SSH is a great technology; you can use it to hide VPN traffic with it, secure you connection to websites, and more. The only problem is each time you try to log into a remote machine, you have to enter your password and that can be tedious. If you’re a developer looking to connect to a lot of machines over SSH at once with a Bash script, or just someone who uses Secure Shell and is sick of entering passwords, there is a solution: passwordless SSH. This process involves generating a secure SSH key on the host machine, and sharing it as a way to access the PC. This will allow anyone with the key to log in, even if they don’t know the password. Here’s how to get it going.
What Are SSH Keys?
An SSH key is a unique identification file that is used with Secure Shell. The purpose of these keys is to provide a unique identity to the user, and mark them as “trusted” when logging in. These keys themselves are more than files that prove someones identity. In fact, SSH lets users log in with a key rather than a password. Meaning, instead of being forced to enter a password each time you log in over SSH, you use the SSH key.
The SSH key is placed somewhere securely on your Linux installation, and from there, you can log into the remote machine as much as you want without a password.
Generating Secure SSH Keys
Generating a secure SSH key first requires that SSH is up and running. Do understand that this doesn’t necessarily mean you need to have an SSH server. Just that the basic SSH tools, and technologies are running on your Linux PC. Not sure how to set up SSH? Follow our guide on it here.
Always generate the SSH keys on the system hosting the SSH server. Don’t try to generate them on the server not hosting an SSH session, and copy it over to the SSH host machine. It won’t work.
To start the key generation process, open up a terminal. Inside the terminal window, run:
ssh-keygen -t rsa
Running ssh-keygen will print “Generating public/private rsa key pair”. This means that the system is generating you both a public key as well as a private key to use. Public keys are ones anyone can use, and you should be fine giving out. A private key, on the other hand, is something you should never share with anyone. Hence the name “private”.
The keys will save themselves on /home/username/.ssh/id_rsa.
Note: DO NOT DELETE the ~/.ssh folder, as it contains your keys. If you tamper with this folder in any way, and then try to log into this machine remotely, the SSH prompt will fail. It will also print a warning and lock you out.
SSH Keys On Remote Machine
Now that the SSH keys (both public and private ones) are created and ready to use, you’ll need to copy them to the system you’re looking to log in from. It is important that you repeat this process on all the machines you plan to log in over SSH. Otherwise, ones that do not have the key will need to log in using the password method.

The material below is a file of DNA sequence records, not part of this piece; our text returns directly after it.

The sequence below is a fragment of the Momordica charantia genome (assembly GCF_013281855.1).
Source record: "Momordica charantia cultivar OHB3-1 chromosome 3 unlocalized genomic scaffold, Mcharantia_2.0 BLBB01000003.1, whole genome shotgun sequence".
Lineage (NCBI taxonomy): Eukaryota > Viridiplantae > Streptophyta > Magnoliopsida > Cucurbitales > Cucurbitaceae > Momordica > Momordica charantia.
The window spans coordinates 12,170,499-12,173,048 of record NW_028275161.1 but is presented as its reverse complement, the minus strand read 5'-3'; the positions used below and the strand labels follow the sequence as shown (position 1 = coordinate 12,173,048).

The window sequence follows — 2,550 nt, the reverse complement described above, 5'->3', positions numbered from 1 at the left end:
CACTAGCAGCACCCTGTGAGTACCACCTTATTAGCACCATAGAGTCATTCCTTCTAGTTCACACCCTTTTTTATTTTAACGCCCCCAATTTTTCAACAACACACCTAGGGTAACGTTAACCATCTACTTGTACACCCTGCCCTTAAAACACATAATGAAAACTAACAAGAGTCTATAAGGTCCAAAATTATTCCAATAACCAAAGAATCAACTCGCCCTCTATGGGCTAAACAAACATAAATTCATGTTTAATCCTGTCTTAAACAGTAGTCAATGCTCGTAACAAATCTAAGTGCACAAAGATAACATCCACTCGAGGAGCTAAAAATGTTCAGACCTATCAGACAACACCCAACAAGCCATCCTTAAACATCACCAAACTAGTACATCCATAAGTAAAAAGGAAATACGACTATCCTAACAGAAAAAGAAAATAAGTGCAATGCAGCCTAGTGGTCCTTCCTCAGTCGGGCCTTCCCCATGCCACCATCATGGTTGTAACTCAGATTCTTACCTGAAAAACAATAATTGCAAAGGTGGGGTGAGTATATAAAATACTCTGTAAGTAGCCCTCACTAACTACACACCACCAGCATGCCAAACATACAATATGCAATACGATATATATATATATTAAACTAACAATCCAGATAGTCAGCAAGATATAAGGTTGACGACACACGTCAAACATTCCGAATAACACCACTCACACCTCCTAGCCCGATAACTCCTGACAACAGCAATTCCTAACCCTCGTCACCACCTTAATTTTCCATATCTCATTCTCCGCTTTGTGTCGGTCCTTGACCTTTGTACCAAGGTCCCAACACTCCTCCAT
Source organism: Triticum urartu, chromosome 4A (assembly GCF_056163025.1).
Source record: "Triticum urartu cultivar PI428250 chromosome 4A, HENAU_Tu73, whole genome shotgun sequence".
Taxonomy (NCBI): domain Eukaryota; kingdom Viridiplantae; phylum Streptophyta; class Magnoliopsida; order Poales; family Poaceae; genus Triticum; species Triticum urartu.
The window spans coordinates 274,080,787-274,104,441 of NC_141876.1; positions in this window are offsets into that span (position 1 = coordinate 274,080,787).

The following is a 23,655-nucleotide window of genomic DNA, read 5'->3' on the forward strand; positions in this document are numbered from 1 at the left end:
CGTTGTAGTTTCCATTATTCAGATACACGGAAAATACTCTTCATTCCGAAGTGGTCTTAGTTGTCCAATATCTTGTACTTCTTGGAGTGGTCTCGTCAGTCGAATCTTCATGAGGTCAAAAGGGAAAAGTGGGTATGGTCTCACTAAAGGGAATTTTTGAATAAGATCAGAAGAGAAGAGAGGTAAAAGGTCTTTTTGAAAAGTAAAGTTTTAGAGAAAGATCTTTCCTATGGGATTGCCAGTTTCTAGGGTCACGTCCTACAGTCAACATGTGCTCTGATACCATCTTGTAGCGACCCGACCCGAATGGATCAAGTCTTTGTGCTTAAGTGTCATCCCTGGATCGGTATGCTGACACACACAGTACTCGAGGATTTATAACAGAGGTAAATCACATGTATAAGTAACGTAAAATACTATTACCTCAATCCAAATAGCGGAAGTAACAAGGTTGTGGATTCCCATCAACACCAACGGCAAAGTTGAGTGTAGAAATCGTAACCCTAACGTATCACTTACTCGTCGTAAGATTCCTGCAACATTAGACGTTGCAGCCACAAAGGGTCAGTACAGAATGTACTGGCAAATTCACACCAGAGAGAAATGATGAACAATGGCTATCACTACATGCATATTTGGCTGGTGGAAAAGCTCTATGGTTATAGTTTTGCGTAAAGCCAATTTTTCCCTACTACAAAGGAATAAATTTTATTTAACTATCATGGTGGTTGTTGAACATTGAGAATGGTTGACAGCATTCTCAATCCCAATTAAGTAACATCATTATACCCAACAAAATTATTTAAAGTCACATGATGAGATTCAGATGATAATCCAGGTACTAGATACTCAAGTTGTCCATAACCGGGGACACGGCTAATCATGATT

To add the keys to the remote system, follow this example. Do make sure you are doing this from the host machine over SSH.
ssh username@remote-host-name mkdir -p .ssh
Running this ssh command will create a hidden ~/.ssh folder on the remote machine’s home directory (with the user that was used to log in). This folder is important, as this is where we will copy the newly generated SSH key files.
To copy the SSH key-files over, run yet another command from the SSH host machine to the remote machine that needs the keys:
cat .ssh/id_rsa.pub | ssh username@remote-host-name 'cat >> .ssh/authorized_keys'
The copying will take a few seconds, depending on network speed. When it finishes, the remote PC will have the generated keys, and will be able to log into the SSH host PC without a password.
Backing Up SSH Keys
SSH keys are useful things, and each one is unique. It is because of this, backing them up is the best course of action. Trouble is, if you save it elsewhere someone may find your SSH key, keep it and use it for themselves. So the question is, what’s a good way to securely back up an SSH key? Encryption.
The fastest, most efficient (and easiest way) to encrypt is to use GnuPG. The tool itself is built into most of the encryption tools already on Linux, and is the go-to when encrypting files is brought up. To install GnuPG, open up a terminal and search your package manager for “gpg”. The program should be easy to find, even on very obscure Linux distributions.
Once GPG is up and running, start the encryption process by compressing your ~/.ssh directory into tar archive file. Doing this will make it so that there is no need to individually encrypt each and every single file in the ~/.ssh folder.
tar -czvf ssh-stuff.tar.gz /home/username/.ssh
When the compression finishes, start the encryption process.
Note: before encrypting, run gpg in the terminal to generate a new keyring.
gpg -c ssh-stuff.tar.gz
When the encryption process completes, GnuPG will out put a file with the label of “ssh-stuff.tar.gz.gpg“. Feel free to delete the original, unlocked version of the file. To decrypt your backup archive, do the following: